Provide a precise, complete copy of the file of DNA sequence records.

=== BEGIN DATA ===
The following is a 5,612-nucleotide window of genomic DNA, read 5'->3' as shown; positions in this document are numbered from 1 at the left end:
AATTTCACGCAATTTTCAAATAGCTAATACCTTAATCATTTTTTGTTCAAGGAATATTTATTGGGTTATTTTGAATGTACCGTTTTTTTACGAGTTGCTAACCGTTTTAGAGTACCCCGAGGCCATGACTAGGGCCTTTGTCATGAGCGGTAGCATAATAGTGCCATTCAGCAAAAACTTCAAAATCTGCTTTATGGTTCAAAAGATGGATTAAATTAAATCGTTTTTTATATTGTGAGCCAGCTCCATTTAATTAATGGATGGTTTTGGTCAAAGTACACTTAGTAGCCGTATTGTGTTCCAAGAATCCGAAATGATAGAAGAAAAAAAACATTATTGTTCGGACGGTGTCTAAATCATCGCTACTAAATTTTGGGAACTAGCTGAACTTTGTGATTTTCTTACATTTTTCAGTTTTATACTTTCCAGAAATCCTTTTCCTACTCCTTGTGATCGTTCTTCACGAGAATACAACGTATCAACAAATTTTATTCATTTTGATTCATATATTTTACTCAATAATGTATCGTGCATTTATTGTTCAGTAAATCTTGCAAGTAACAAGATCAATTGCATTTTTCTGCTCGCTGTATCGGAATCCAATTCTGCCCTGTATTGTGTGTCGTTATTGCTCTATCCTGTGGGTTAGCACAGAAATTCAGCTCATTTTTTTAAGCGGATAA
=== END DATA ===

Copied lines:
The following is a 5,612-nucleotide window of genomic DNA, read 5'->3' as shown; positions in this document are numbered from 1 at the left end:
AATTTCACGCAATTTTCAAATAGCTAATACCTTAATCATTTTTTGTTCAAGGAATATTTATTGGGTTATTTTGAATGTACCGTTTTTTTACGAGTTGCTAACCGTTTTAGAGTACCCCGAGGCCATGACTAGGGCCTTTGTCATGAGCGGTAGCATAATAGTGCCATTCAGCAAAAACTTCAAAATCTGCTTTATGGTTCAAAAGATGGATTAAATTAAATCGTTTTTTATATTGTGAGCCAGCTCCATTTAATTAATGGATGGTTTTGGTCAAAGTACACTTAGTAGCCGTATTGTGTTCCAAGAATCCGAAATGATAGAAGAAAAAAAACATTATTGTTCGGACGGTGTCTAAATCATCGCTACTAAATTTTGGGAACTAGCTGAACTTTGTGATTTTCTTACATTTTTCAGTTTTATACTTTCCAGAAATCCTTTTCCTACTCCTTGTGATCGTTCTTCACGAGAATACAACGTATCAACAAATTTTATTCATTTTGATTCATATATTTTACTCAATAATGTATCGTGCATTTATTGTTCAGTAAATCTTGCAAGTAACAAGATCAATTGCATTTTTCTGCTCGCTGTATCGGAATCCAATTCTGCCCTGTATTGTGTGTCGTTATTGCTCTATCCTGTGGGTTAGCACAGAAATTCAGCTCATTTTTTTAAGCGGATAA